Down the coast Portsmouth have banned a reporter because they didn't like one of his match reports. Leeds Utd's ban on the Guardian has previously been noted in this blog. So much for the compliant press which English football is often accused of nurturing.

Even the snappers are ruffling feathers. Oliver McVeigh of the Irish agency Sportsfile has been dragged into the row betwen rugby union giants Ulster and Stade Francais. McVeigh is accused by Stade Francais of doctoring a shot of a French player gouging the eye of one of the Ulster forwards to make the incident look worse than it was. McVeigh vehemently denies the accusation. One to keep an "eye" on.

Saturday, 12 December 2009


Great news is that Setanta Ireland have signed a new three-year contract to keep showing Premier League matches on Saturday afternoons for another three years.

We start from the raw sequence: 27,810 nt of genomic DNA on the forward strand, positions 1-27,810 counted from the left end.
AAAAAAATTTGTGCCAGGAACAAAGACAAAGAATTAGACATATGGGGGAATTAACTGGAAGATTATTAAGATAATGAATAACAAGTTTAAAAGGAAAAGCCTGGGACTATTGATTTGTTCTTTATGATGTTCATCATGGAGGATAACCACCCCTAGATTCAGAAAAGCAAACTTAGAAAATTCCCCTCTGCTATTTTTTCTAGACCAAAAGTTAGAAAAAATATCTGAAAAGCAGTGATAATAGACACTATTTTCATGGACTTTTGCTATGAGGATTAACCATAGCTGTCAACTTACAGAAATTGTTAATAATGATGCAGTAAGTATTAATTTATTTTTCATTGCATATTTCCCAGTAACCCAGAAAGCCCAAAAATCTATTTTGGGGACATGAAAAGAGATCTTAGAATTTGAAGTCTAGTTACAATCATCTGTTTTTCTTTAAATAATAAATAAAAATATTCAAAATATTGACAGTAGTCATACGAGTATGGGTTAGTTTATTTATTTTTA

Good news for me personally because I've been freelancing for the company for a few years now. It's also superb for all the team working on the football show in Dublin. There were more than few wobbles when Setanta UK folded in the summer. Jobs were lost in the Irish operation but the company stayed afloat and now they can plan long-term with confidence.


I'm not liking the situation at Liverpool FC. When the serving manager attacks one of the club's iconic players it is a bad sign.
Yesterday Rafa Benitez derided Graeme Souness's record as a manager and also had a dig at Jurgen Klinsmann after the two of them criticised Liverpool's performance when losing at home to Fiorentina in midweek.